Packaging isn’t to blame for all drug and medical device errors, “but we can contribute and help” to reduce those errors, believes Dr. Jane Severin, director of technology for Oliver-Tolas Healthcare Packaging.
Severin, who holds a BS and PhD in Packaging from Michigan State University, and has worked in engineering and senior management positions for Schering-Plough, Cardinal Health, Bayer Corp., Baxter Healthcare and others, presented “Medical Device Packaging—Current & Future Trends,” June 10 at the Medical Packaging Update conference held during MD&M East in New York.
Product and package integrity is essential in preventing errors, Severin reported, noting, “a major reason for packaging-related product recalls in the device industry has to do with defective packaging that has the potential for a breach in sterility, not an actual breach.”
Maintaining product and package integrity gains in importance as distribution chains expand globally, facing more vigorous temperature and humidity challenges. Severin also mentioned that medical device manufacturers (MDMs) continue to be pressured by “cost, cost, cost, and the drive to reduce scrap.”
Beyond integrity issues related to maintaining a sterile barrier he identified the key packaging challenges and issues facing MDMs remain counterfeiting/diversion, brand integrity, data standards, user needs (including an aging population, combination products, medication and device factors, sustainability, and costs. “The basic challenges facing MDMs remain fairly constant while the complexity of these challenges increases constantly.”
Among Severin’s other key points made during the presentation were the following:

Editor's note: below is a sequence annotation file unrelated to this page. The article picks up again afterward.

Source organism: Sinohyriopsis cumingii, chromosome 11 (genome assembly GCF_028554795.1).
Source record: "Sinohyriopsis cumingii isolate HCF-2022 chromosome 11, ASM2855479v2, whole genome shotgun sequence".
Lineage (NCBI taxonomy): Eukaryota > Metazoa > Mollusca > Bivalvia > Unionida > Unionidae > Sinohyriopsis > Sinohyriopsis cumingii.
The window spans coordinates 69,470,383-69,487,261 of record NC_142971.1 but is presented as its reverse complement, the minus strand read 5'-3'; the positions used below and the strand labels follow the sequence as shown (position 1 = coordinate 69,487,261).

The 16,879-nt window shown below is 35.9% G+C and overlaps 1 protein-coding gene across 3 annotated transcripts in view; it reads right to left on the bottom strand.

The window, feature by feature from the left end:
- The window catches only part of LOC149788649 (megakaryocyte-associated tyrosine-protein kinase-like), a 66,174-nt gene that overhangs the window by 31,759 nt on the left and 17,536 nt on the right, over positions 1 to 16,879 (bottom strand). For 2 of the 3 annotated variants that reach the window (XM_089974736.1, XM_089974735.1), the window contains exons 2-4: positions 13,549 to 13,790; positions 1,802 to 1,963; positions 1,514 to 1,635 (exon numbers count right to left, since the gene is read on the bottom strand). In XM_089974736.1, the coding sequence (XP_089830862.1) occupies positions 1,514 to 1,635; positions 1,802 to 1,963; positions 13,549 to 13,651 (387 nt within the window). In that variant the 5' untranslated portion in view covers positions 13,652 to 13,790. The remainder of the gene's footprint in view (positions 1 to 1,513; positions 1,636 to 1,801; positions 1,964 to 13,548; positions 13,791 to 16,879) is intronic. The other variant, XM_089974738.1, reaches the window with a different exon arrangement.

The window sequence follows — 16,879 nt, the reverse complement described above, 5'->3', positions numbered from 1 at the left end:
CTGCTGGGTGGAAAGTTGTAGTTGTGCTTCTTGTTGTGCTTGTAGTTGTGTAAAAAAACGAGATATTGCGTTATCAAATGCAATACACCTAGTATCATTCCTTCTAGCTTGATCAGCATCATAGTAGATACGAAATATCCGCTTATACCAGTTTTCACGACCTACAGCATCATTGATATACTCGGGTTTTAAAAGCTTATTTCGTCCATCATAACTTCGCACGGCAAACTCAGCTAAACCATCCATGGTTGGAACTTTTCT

• There is increasing regulatory scrutiny on MDMs that’s fueled by the press, the public, and events.
• Counterfeiting and diversion, once thought to be a pharmaceutical problem, is becoming a challenge for MDMs. She asked attendees, “Have you looked for diverted or counterfeit product in the marketplace? Are you confident that counterfeit and/or diversion issues aren’t being misreported in your CAPA process? Are you confident that your product and packaging are destroyed at the end of the lifecycle?”
• Arbitrage and parallel trade are posing greater threats, and free trade between countries in the European Union “has fostered a thriving legal parallel trade,” she believes. Another point: “Fines for diversion and counterfeiting are less severe than for selling illegal drugs or running guns, and this attracts the efforts of organized crime.”
Severin spoke about the importance of designing human factors into medical device packages. She said the best way to gain perspective on your package design is to study the interactivity between it and consumers/patients. “Immersion into a hospital environment offers realistic, multisensory experience to increase clinical proficiency and decrease medical errors and costs,” she said. However, patient privacy regulations and other issues make it difficult for packaging engineers to gain access to patients to observe and respond to human factors related to packaging. University studies, she noted, could help fill this research gap.
Severin, who helped in the development of the Walmart packaging scorecard, pointed to sustainable package development as another key issue or trend for MDMs. She said reducing materials goes hand in hand with financial savings, pointing to reduced scrap during package testing as one area to reduce material consumption.